Senator John McCain (R-Ariz.), the likely Republican Presidential nominee, stayed true to GOP principles Apr. 29 when he unveiled a health-care reform proposal that leans heavily on competition rather than government intervention. He also wants to see the states take a far greater role in fostering that competition and in forming risk pools that would insure coverage for the sickest citizens.
The last of the three remaining Presidential candidates to unveil a detailed health proposal, McCain's is also the least radical. He is against mandates, instead proposing universal coverage would emerge through the use of tax credits and a more competitive insurance marketplace. McCain wants to do away with the tax exemption on employer-provided insurance. Instead, he would give a $2,500 annual tax credit to individuals, and $5,000 to families, to purchase their own coverage.
McCain's plan is meant to encourage individuals to purchase their insurance and free companies from the heavy cost of providing coverage. His theory is that employees would take their tax credit and flock to the open market, where they could shop around for the plan that best meets their needs. Insurance companies would have to become more competitive to win their business.
A Kaiser Family Foundation survey released last year found the average annual premium of an employer-based insurance policy is $12,000, of which employees pay about one-third.
Health care in America "should be available to all, and not limited by where you work or how much you make," McCain said in a speech delivered in Tampa at the University of South Florida's H. Lee Moffitt Cancer Center & Research Institute. He wants to give control over the health-care system to patients. "When families are informed about medical choices, they are more capable of making their own decisions, less likely to choose the most expensive and often unnecessary options, and are more satisfied with their choices."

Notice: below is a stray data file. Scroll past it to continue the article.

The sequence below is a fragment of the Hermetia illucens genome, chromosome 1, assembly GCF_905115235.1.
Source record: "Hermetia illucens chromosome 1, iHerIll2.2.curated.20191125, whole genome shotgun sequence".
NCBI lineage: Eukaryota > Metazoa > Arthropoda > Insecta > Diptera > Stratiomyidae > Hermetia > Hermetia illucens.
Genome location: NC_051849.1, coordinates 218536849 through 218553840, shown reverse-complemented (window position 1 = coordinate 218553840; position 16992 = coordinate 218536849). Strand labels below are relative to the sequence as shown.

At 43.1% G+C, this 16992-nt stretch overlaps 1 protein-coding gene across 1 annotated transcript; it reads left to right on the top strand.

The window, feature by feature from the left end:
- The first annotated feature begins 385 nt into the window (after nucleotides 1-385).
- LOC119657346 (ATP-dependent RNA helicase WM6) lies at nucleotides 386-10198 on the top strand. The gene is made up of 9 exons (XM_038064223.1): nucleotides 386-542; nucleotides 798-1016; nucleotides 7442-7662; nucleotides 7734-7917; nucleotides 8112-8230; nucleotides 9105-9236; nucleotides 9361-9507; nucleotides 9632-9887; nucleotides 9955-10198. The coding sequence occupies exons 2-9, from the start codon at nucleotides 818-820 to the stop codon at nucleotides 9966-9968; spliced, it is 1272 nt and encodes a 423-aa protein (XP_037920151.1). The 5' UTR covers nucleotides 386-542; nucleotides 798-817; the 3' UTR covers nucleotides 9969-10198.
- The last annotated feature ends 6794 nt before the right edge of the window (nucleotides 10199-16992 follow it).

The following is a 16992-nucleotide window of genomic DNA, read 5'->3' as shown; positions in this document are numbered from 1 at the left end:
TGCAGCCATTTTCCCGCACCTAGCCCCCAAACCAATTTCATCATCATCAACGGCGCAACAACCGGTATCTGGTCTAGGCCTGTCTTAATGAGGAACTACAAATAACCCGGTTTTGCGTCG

For the sickest Americans who would find it hard to buy affordable coverage in an open market, McCain wants the states to form risk pools, or what he calls Guaranteed Access Plans. He also said there would be "reasonable limits" on premiums, and federal assistance for those below a certain income level.
McCain's campaign staff said the proposal would cost about $10 billion a year in reduced federal tax revenues and subsidized coverage for the poor. The plan's costs would be offset, in theory, by reduced government payments through Medicare and Medicaid for emergency room use by the uninsured, increased use of information technology, and adoption of best-care practices for chronic illnesses. McCain also proposed malpractice reform.
Contrasts and Criticisms
The plan contrasts sharply with those proposed by the Democratic candidates, Senator Hillary Clinton (D-N.Y.) and Senator Barack Obama (D-Ill.). Both of them call for a national public insurance (BusinessWeek.com, 3/31/08) program that would cover everyone at the same rate regardless of their health status. Employers would either have to provide coverage for all employees or contribute to the public program. Clinton also wants a mandate that would require all Americans to get health insurance. Clinton's plan would cost an estimated $110 billion, offset partly by rolling back Bush Administration tax cuts. Obama's plan would cost $50 billion to $60 billion, with the same offset.
McCain dismissed the government-centered proposals of the Democratic candidates, saying that if enacted "we will replace the inefficiency, irrationality, and uncontrolled costs of the current system with the inefficiency, irrationality, and uncontrolled costs of a government monopoly."
Both Democratic candidates were quick to criticize McCain's proposal, with Clinton calling it a radical approach that could lead to millions losing their employer-based insurance. "While people might have a 'choice' of getting such coverage, employers would have no incentive to provide it," she said in a prepared statement. Obama said in a statement that "John McCain is recycling the same failed policies that didn't work when George Bush first proposed them, and won't work now."
Harvard Business School professor Regina Herzlinger, a proponent of consumer choice in health care and a senior fellow at the Manhattan Institute, a conservative think tank, says McCain's plan is both "not enough and too much." That is, the tax credit is too high for healthy individuals and too low for those with chronic illnesses. She also feels the plan does little to address the high cost of health care.